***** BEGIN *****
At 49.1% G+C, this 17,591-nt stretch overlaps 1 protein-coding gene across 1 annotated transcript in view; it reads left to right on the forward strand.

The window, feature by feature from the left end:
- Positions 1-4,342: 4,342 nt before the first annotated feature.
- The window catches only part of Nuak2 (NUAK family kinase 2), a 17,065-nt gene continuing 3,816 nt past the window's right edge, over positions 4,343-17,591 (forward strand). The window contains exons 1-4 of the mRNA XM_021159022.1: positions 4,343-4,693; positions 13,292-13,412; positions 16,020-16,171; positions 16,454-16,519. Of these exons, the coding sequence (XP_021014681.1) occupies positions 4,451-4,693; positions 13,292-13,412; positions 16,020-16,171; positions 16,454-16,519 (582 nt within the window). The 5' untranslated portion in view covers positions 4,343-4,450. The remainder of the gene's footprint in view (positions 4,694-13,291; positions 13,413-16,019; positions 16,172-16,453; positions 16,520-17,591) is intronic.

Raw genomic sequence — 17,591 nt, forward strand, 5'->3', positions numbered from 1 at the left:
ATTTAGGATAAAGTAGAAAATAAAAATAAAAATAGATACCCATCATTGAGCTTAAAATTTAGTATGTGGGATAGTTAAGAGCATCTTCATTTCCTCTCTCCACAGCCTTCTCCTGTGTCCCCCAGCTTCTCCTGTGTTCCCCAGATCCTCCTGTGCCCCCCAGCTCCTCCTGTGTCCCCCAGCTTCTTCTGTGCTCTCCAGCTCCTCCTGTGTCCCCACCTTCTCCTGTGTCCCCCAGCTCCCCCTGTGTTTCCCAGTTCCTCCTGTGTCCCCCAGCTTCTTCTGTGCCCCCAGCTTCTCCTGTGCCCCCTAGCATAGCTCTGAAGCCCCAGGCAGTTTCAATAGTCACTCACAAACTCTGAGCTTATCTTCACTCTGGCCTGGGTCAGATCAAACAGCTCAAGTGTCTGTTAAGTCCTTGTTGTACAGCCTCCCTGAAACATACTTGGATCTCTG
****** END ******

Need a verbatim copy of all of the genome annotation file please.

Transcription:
At 49.1% G+C, this 17,591-nt stretch overlaps 1 protein-coding gene across 1 annotated transcript in view; it reads left to right on the forward strand.

The window, feature by feature from the left end:
- Positions 1-4,342: 4,342 nt before the first annotated feature.
- The window catches only part of Nuak2 (NUAK family kinase 2), a 17,065-nt gene continuing 3,816 nt past the window's right edge, over positions 4,343-17,591 (forward strand). The window contains exons 1-4 of the mRNA XM_021159022.1: positions 4,343-4,693; positions 13,292-13,412; positions 16,020-16,171; positions 16,454-16,519. Of these exons, the coding sequence (XP_021014681.1) occupies positions 4,451-4,693; positions 13,292-13,412; positions 16,020-16,171; positions 16,454-16,519 (582 nt within the window). The 5' untranslated portion in view covers positions 4,343-4,450. The remainder of the gene's footprint in view (positions 4,694-13,291; positions 13,413-16,019; positions 16,172-16,453; positions 16,520-17,591) is intronic.

Raw genomic sequence — 17,591 nt, forward strand, 5'->3', positions numbered from 1 at the left:
ATTTAGGATAAAGTAGAAAATAAAAATAAAAATAGATACCCATCATTGAGCTTAAAATTTAGTATGTGGGATAGTTAAGAGCATCTTCATTTCCTCTCTCCACAGCCTTCTCCTGTGTCCCCCAGCTTCTCCTGTGTTCCCCAGATCCTCCTGTGCCCCCCAGCTCCTCCTGTGTCCCCCAGCTTCTTCTGTGCTCTCCAGCTCCTCCTGTGTCCCCACCTTCTCCTGTGTCCCCCAGCTCCCCCTGTGTTTCCCAGTTCCTCCTGTGTCCCCCAGCTTCTTCTGTGCCCCCAGCTTCTCCTGTGCCCCCTAGCATAGCTCTGAAGCCCCAGGCAGTTTCAATAGTCACTCACAAACTCTGAGCTTATCTTCACTCTGGCCTGGGTCAGATCAAACAGCTCAAGTGTCTGTTAAGTCCTTGTTGTACAGCCTCCCTGAAACATACTTGGATCTCTG